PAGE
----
Want a TWENTY MILLION Euro fine? Thought not!
Earlier this month, I attended a seminar hosted by our friends at Inside Outcomes about GDPR—short for “General Data Protection Regulations” just in case you were wondering. Now you may not think this is something that affects you, because hey—that’s for the internet, brick-and-mortar retail shouldn’t have a problem, right?
No. Not right. So not right, it’s left. And retail’s among the largest offending and targeted industries.
There is huge concern that retailers and the retail industry as a whole have typical business practices that will no longer be acceptable under new regulations, at least not without fines somewhere between €20 million and 4% of your annual turnover… whichever one ends up being the bigger of the two. The EU is not messing around this time and these rules will still apply to the UK even when they leave the European Union. The worst part is that many in retail don’t think they’ll even be affected…
What to Expect when you’re Expecting… GDPR
Coming into play in May 2018 (mark your calendar for the 25th folks), the new regulations have big implications for all organisations. One of the most obvious changes revolves around consent and the ability for consumers to have their data deleted. For marketing activities especially (i.e direct mail, email, or unexpected cold calls), a consumer must have given consent actively and freely whilst being fully informed of what they are agreeing to.
So what does this mean on the floor? Well if your store collects customer data that’s fed into the POS, you better hope they double opted in before contacting them again—otherwise your company’s in direct violation of GDPR’s main purpose: to protect your customer’s privacy. This includes any email, phone number, credit card (obviously), and physical address you may have stored somewhere.
When you have collected an email or other contact information from a customer, ensure they’re being sent a follow-up email asking the individual to confirm their subscription to any list you may have added them too. This way you have a record of consent that has been actively and freely given. “Double opt-in” will show the Information Commissioner’s Office (ICO), the governing body who will pursue GDPR violators, you have clear and given permission to carry on with your marketing activities.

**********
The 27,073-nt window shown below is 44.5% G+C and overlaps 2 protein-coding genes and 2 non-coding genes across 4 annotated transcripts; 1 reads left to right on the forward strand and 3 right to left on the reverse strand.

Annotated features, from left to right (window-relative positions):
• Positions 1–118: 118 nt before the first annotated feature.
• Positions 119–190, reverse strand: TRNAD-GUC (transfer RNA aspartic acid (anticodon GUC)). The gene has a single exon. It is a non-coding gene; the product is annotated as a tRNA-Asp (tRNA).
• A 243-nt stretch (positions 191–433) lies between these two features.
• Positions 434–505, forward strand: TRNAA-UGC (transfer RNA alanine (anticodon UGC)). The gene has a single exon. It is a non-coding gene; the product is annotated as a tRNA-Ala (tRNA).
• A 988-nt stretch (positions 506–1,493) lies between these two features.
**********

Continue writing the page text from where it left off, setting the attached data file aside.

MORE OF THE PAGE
As mentioned above, the potential financial implication of breaches of GDPR can be crippling to your business. Ensuring your staff are aware of the importance of keeping personal information and payment information secure is still as essential as it has ever been. Though many of your security systems will be built into your IT infrastructure, there can still be data leakage from staff that are inexperienced or untrained in GDPR. Recently, retail data breaches in the UK and other parts of the world have doubled every 12-month period. Are you next?
Whilst it is unfortunate for retailers to come under attack, it is also commonplace that breaches occur through pure mistake and ignorance:
‘’Contrary to some headlines making the news, this [increase in data leakage in retail] doesn’t necessarily mean an uptick in malicious activity by third parties; breaches can commonly be caused by employee error, negligence or deliberate actions’’- Phil Muncaster of Info-Security magazine.
Whether through malice or mistake, employees can often be unaware of ways of keeping data secure within your company. From not properly logging out of computers to failing to update and review security and data protection procedures, retailers have been some of the biggest offenders of leakage (think Target in 2013, where 41 million credit card numbers were stolen).
Right to Erasure
Similarly, the new regulations reinforce an individual’s “right to be forgotten” and the erasure of any personal consumer data that you may have hold of after such a request and the informing of other organisations of a consumers’ erasure request in the case that you have passed that personal information on to other businesses.
This will be particularly important when considering customers who may previously have been auto-enrolled onto marketing lists following purchasing. Not only does the consent now have to be directly given for such things, but those on your list who ask to be ‘’forgotten’’need to be fully removed from yours, and any third party databases.
For the most accurate, up to date and relevant resources on GDPR, check out the ICO website where everything is laid out for you. For comprehensive coverage of the regulations or any actions you need to take to become GDPR compliant, please consult a data protection specialist.